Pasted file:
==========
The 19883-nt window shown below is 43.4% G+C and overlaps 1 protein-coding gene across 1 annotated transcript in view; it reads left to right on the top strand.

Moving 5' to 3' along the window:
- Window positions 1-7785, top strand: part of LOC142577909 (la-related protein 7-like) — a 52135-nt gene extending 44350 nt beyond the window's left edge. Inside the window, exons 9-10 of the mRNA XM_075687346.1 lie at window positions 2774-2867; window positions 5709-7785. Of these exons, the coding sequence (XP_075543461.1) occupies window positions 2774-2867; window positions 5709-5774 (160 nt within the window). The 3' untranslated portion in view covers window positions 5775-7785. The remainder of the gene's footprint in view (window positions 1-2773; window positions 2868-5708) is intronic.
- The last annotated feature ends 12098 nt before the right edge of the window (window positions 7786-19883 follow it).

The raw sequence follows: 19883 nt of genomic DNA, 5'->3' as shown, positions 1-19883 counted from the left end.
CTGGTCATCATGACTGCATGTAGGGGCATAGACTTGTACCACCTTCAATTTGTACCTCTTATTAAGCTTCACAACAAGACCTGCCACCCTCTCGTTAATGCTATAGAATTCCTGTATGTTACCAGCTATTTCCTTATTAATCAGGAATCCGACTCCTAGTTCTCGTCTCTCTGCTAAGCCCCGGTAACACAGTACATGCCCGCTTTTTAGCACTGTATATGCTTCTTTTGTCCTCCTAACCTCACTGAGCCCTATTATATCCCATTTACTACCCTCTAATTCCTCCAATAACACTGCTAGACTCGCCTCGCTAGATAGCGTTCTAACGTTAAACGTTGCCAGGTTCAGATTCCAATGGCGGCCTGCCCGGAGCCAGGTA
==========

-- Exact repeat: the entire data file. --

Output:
The 19883-nt window shown below is 43.4% G+C and overlaps 1 protein-coding gene across 1 annotated transcript in view; it reads left to right on the top strand.

Moving 5' to 3' along the window:
- Window positions 1-7785, top strand: part of LOC142577909 (la-related protein 7-like) — a 52135-nt gene extending 44350 nt beyond the window's left edge. Inside the window, exons 9-10 of the mRNA XM_075687346.1 lie at window positions 2774-2867; window positions 5709-7785. Of these exons, the coding sequence (XP_075543461.1) occupies window positions 2774-2867; window positions 5709-5774 (160 nt within the window). The 3' untranslated portion in view covers window positions 5775-7785. The remainder of the gene's footprint in view (window positions 1-2773; window positions 2868-5708) is intronic.
- The last annotated feature ends 12098 nt before the right edge of the window (window positions 7786-19883 follow it).

The raw sequence follows: 19883 nt of genomic DNA, 5'->3' as shown, positions 1-19883 counted from the left end.
CTGGTCATCATGACTGCATGTAGGGGCATAGACTTGTACCACCTTCAATTTGTACCTCTTATTAAGCTTCACAACAAGACCTGCCACCCTCTCGTTAATGCTATAGAATTCCTGTATGTTACCAGCTATTTCCTTATTAATCAGGAATCCGACTCCTAGTTCTCGTCTCTCTGCTAAGCCCCGGTAACACAGTACATGCCCGCTTTTTAGCACTGTATATGCTTCTTTTGTCCTCCTAACCTCACTGAGCCCTATTATATCCCATTTACTACCCTCTAATTCCTCCAATAACACTGCTAGACTCGCCTCGCTAGATAGCGTTCTAACGTTAAACGTTGCCAGGTTCAGATTCCAATGGCGGCCTGCCCGGAGCCAGGTA